Rivalry, Redemption, and Excellent Animation in ‘Foosball’

March 11, 2014 Updated: March 11, 2014

For some hardcore table soccer players, only absolutely clean goals count. That is more stringent than the rules laid down by the international association, but nearly everyone frowns on three-sixty “spinnies.”

However, all rule books get tossed out when an egomaniacal football (soccer) superstar challenges a nebbish table player in Juan José Campanella’s “Foosball,” which screens in 2-D during the 2014 New York International Children’s Film Festival.

Amadeo’s son Maty thinks the old man is kind of a loser. Oh, but if he only knew the full story. In his old village home, Amadeo worked in the neighborhood bar and lovingly cared for the foosball table. He soon becomes the local champion, even besting the bullying Grosso.

For years, this was his moment of glory and the foundation of his relationship with Laura, his almost-girlfriend. Unfortunately, Grosso has returned, having achieved fame and fortune as a footballer. It seems the thuggish Grosso has bought the town in its entirety and intends to bulldoze everything to make way for his grand football complex. Naturally, his first target is Amadeo’s foosball table, the symbol of his only defeat.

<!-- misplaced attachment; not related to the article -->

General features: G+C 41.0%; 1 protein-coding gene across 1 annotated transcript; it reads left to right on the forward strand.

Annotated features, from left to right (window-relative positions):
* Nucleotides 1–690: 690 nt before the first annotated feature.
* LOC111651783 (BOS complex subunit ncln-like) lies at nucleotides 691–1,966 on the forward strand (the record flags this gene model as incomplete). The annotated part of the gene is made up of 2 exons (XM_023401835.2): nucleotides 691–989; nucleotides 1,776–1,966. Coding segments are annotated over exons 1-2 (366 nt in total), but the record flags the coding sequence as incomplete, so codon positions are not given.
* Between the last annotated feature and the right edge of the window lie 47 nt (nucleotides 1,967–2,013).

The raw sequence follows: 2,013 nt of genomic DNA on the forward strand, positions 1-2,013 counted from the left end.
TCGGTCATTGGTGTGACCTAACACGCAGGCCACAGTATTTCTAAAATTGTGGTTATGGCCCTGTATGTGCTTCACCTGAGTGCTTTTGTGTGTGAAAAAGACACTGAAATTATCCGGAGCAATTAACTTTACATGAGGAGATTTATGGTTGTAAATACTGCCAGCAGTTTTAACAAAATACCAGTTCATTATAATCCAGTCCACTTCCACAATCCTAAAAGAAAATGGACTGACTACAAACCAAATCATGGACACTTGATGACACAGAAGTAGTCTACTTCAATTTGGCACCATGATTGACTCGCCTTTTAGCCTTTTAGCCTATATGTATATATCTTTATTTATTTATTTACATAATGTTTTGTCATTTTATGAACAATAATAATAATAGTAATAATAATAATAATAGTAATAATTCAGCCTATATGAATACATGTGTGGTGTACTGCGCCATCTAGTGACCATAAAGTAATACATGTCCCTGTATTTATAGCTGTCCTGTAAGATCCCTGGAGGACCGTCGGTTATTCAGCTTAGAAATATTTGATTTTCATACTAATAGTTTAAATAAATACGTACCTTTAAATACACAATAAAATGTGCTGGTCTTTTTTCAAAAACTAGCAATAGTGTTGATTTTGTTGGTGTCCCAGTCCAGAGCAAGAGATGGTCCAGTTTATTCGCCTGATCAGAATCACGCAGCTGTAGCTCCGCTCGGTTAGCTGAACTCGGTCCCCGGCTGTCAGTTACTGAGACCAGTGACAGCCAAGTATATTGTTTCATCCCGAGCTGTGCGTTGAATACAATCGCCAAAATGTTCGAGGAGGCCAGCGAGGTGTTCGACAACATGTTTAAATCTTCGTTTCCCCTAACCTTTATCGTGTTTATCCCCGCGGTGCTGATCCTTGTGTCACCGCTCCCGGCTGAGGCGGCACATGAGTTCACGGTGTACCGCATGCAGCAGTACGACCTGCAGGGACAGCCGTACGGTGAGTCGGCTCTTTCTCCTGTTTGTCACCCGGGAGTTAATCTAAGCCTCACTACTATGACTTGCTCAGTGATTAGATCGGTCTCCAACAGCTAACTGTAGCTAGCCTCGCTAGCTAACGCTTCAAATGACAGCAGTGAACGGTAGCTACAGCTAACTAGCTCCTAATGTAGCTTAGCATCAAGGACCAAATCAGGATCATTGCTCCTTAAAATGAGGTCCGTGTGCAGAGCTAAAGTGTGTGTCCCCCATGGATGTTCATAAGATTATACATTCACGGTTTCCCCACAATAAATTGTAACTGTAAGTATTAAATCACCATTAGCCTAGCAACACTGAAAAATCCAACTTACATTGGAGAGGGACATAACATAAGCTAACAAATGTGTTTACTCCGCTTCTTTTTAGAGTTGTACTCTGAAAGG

Thoroughly demoralized, he only manages to save the captain, who comes alive like Frosty when christened with one of Amadeo’s tears. Soon Amadeo’s entire foos team is animated and reunited, along with the Maroons, their Washington General rivals. Of course, the small metallic men will be no match for the brutish Grosso, but they will coach Amadeo when he is forced to challenge his nemesis to a match on the football field.

It is not hard to see why “Foosball” was a monster hit in Argentina. The animation is at a Pixar level, and it features all kinds of football action. It is an unlikely follow-up to Campanella’s Oscar-winning melancholy mystery, “The Secret in Their Eyes,” but “Foosball” shows a bit of an analog sensibility, preferring the physicality of foosball to insubstantial video games. Viewers are also clearly invited to disdain Grosso’s nouveau riche excesses.

Without question, the little foos men are the film’s not-so-secret weapons. Lovingly scratched and worn in appropriate detail, they cleverly send up archetypes that will be familiar to even casual soccer watchers. Yet for adults, Grosso’s unapologetically corpulent and equally acerbic agent often steals the show.

Campanella scores a lot of laughs in “Foosball,” while saying quite a bit about fair play and self-respect.

It is a lot of fun, but it actually is not the best Latin American animated film at this year’s NYICFF. That would be Alfredo Soderguit’s sweet and sensitive “Anina,” hailing from Uruguay. Still, young boys will probably dig “Foosball” more.

Recommended for sports fans of all ages, “Foosball” screens Saturday March 15 at the SVA Theater and Saturday March 29 at the IFC Center.

Joe Bendel writes about independent film and lives in New York. To read his most recent articles, please visit www.jbspins.blogspot.com

 

‘Foosball’
Director: Juan José Campanella
Starring: Rupert Grint, Peter Serafinowicz, Anthony Head
Run Time: 1 hour, 56 minutes
Screening: March 15
Not rated

3.5 stars out of 5